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Discrimination isn’t always a dirty word

Recently the Rochester Athletic Club denied a same-sex couple a reduced-rate family membership because under Minnesota state law, this couple is not legally married. Several letters to the Post-Bulletin have called this policy "discriminatory." It is discriminatory. That’s the point.

The concept of marriage is discriminatory. By recognizing "marriage," our society is saying that one type of relationship is more important than others. So, yes, married couples get respect and benefits that people in other relationships don’t. Not siblings living together. Not dating couples. Not college fraternity members. That’s discrimination. That’s part of having marriage in society.

And if you look carefully, you see that same-sex couples aren’t arguing that we shouldn’t discriminate. They’re arguing that we shouldn’t discriminate against them. Same-sex couples should be part of the "in" group along with heterosexual couples. All those other relationships — communes, platonic friends, etc. — they should continue to be in the "out" group.

But once you say that one part of marriage is "discriminatory," you have to face the fact that the whole thing is discriminatory. If the part about marriage being between a man and a woman is discriminatory, then isn’t the part about it being between two people equally discriminatory? Or the part about it being a committed relationship? Who are you to say that your committed, sexual relationship is more important than my platonic friendship? Or the strong kinship I feel with my softball team? Who is to judge the relative merits of all these relationships? Society is to judge.

And we have judged. Minnesota law states that marriage is between one man and one woman. And when it came time to make that a constitutional amendment, opponents of the amendment said over and over again that the state law was enough. So now we’ll see.

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We also frequently heard that "what a person does in their own bedroom is their business" or "how does somebody else’s marriage threaten my marriage?" Yet, here we see that the definition of marriage has a direct financial impact on local business. So who gets counted as "married" affects a lot of people. Somebody will pay for all the benefits — first for the same-sex couples. Then for the multiple-partner groupings. Then for all the other people who’ll find ways to formalize relationships with their friends with the best health insurance.Then there are the unknown costs of instability that will occur when all these lifestyle choices get counted as equal in raising children.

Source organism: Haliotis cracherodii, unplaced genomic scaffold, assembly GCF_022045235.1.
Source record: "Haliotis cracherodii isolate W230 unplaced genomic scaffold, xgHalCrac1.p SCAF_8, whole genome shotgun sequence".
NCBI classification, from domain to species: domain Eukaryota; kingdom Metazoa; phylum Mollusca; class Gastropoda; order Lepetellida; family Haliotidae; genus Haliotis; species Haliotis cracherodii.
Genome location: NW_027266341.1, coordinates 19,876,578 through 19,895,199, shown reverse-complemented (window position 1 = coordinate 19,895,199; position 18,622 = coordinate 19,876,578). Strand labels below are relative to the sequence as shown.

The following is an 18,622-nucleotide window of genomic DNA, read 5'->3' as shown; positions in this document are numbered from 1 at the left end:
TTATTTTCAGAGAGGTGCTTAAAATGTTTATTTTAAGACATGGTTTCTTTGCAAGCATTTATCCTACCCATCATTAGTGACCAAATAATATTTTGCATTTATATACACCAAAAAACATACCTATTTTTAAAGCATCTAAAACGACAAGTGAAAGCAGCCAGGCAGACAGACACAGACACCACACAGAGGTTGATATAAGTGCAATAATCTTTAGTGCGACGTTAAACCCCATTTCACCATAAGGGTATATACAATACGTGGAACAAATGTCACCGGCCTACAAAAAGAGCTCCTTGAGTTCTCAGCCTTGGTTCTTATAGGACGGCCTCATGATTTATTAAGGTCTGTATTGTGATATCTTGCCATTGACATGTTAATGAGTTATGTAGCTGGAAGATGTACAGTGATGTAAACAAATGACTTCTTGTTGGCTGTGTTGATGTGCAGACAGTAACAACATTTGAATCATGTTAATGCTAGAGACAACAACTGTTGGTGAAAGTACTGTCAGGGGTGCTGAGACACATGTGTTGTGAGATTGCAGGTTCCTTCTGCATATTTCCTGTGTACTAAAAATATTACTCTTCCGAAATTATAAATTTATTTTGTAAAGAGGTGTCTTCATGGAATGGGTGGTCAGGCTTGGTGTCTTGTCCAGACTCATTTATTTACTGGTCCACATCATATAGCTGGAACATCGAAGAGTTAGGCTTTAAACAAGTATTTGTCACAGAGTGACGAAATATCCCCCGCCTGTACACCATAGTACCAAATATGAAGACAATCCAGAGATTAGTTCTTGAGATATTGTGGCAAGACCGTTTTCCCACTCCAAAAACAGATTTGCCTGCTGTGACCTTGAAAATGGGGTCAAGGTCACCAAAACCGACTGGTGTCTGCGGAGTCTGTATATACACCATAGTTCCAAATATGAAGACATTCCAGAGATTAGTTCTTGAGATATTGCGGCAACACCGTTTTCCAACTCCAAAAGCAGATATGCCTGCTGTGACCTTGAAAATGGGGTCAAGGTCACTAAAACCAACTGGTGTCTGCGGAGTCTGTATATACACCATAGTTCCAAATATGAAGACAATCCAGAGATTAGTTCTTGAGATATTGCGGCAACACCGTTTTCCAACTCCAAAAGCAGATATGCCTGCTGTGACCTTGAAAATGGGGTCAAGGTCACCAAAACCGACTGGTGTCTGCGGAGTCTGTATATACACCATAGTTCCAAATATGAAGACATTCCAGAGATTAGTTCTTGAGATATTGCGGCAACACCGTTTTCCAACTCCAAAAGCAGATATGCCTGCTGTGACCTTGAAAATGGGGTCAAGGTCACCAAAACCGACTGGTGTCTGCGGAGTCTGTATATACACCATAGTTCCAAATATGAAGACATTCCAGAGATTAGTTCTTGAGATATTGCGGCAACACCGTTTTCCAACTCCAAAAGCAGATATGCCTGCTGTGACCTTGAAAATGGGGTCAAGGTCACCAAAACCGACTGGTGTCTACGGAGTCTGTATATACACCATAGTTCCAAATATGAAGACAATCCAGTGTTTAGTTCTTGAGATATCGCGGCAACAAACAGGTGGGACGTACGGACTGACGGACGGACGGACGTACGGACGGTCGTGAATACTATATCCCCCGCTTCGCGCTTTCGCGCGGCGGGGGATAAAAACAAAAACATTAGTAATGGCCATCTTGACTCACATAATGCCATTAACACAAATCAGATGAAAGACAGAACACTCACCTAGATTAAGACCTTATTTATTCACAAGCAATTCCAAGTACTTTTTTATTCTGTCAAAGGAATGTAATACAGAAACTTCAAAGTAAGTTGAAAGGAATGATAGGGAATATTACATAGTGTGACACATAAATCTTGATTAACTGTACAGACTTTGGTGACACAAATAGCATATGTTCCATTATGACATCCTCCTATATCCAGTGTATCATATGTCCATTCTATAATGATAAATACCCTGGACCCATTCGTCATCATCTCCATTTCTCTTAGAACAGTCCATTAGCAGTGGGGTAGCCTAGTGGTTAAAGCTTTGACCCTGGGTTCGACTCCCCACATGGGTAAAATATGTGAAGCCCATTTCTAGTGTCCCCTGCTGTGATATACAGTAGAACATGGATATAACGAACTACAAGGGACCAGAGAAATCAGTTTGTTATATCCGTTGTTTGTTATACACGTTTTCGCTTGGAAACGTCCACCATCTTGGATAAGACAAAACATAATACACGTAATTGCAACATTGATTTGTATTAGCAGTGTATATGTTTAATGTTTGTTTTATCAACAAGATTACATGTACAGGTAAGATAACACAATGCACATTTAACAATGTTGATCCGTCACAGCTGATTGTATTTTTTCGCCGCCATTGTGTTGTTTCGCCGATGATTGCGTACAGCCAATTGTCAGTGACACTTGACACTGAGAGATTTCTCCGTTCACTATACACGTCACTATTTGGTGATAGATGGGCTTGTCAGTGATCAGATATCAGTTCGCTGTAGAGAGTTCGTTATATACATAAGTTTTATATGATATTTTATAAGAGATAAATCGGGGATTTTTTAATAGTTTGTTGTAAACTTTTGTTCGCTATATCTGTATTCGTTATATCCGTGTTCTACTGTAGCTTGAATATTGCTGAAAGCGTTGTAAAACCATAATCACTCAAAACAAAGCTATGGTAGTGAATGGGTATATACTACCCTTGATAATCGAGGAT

But to proponents of same-sex marriage, these risks are outweighed by the importance of getting same-sex relationships in the "in" group. They often argue that the majority (i.e. society) can’t be trusted with the civil rights of the minority. Which, if you follow it to its logical conclusion, means you can use the courts to pass any law you want, so long as you frame it as a civil right.

But even that argument is flawed because careful examination shows that this notion only applies to "good" rights and "good" minorities. Unlike gay marriage, gun ownership is clearly and explicitly defined as a right in the Constitution. Yet the same people who proclaim that any change to the Constitution must expand civil rights often work to curtail gun rights. The same is true for civil rights for the unborn.

So what things really boil down to is that courts should be used to expand the rights of groups favored by the politically correct liberal elite — since they’re the ones who really know what’s best for everyone anyway.

Do same-sex couples deserve to be treated with respect? Of course they do, just as all people do. And it’s important to note that the same-sex couple in this case wasn’t denied membership to the health club, just the special rate given to families built around marriage. That’s pro-marriage discrimination — an accepted part of society.

The bottom line is that nobody should get to bypass the whole legislative process to force their views on society. Nor should they, or anybody else, be able to end important discussions simply by throwing out words like "discrimination," or "bigoted" (or "unpatriotic" for that matter) to try and remove important issues from the realm of debate.

Our society has structure, and marriage is part of that. If it’s important to change that structure, then the burden of proof is on the people doing the changing, especially when it’s to something as fundamental as marriage. In the meantime, local businesses can and should respect the law. We as citizens should support them.

Phil Araoz of Rochester is an anesthesiologist and political activist who writes a regular column for the Post-Bulletin.

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